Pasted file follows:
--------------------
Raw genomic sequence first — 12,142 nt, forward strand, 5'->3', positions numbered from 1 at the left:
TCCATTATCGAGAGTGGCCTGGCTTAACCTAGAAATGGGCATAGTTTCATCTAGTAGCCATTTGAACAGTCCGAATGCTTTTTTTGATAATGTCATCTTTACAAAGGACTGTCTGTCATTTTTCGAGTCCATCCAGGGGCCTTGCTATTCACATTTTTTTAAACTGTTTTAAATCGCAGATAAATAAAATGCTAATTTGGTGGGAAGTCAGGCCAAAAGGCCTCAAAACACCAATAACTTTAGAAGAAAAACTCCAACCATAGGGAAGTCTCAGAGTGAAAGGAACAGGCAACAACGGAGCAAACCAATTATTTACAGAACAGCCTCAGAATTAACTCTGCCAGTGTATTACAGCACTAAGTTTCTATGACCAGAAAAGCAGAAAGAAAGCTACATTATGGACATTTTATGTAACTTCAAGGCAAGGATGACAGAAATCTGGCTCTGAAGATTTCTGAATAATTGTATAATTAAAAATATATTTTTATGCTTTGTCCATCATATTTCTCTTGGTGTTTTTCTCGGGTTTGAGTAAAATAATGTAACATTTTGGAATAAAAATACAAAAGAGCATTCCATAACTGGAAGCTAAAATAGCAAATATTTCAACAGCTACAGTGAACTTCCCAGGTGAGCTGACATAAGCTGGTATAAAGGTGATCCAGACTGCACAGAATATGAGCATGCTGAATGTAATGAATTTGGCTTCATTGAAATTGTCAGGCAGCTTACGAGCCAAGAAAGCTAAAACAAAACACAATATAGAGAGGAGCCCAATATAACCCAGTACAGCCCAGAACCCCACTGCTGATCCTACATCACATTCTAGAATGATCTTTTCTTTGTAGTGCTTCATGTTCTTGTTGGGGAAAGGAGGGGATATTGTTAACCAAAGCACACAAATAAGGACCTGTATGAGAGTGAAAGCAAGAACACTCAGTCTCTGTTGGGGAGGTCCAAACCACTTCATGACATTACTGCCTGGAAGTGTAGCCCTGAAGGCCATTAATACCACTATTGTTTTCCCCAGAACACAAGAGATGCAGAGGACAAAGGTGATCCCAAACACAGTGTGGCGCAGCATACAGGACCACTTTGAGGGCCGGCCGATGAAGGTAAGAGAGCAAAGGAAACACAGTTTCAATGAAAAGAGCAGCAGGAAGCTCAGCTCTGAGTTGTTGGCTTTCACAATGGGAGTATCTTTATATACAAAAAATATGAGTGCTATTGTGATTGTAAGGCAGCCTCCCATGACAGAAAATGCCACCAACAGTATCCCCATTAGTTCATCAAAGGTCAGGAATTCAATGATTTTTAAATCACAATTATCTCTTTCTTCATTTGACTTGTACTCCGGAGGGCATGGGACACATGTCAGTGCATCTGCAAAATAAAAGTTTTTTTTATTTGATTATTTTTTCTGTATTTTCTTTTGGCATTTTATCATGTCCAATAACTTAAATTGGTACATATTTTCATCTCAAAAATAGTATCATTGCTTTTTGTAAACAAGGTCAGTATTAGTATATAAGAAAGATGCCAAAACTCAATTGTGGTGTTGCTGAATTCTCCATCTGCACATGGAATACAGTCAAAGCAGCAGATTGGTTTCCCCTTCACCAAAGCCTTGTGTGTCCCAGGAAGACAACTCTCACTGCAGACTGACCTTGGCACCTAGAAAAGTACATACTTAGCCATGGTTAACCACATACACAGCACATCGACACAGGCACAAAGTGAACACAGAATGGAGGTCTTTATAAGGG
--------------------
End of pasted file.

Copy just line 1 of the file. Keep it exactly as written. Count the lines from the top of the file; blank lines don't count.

Raw genomic sequence first — 12,142 nt, forward strand, 5'->3', positions numbered from 1 at the left: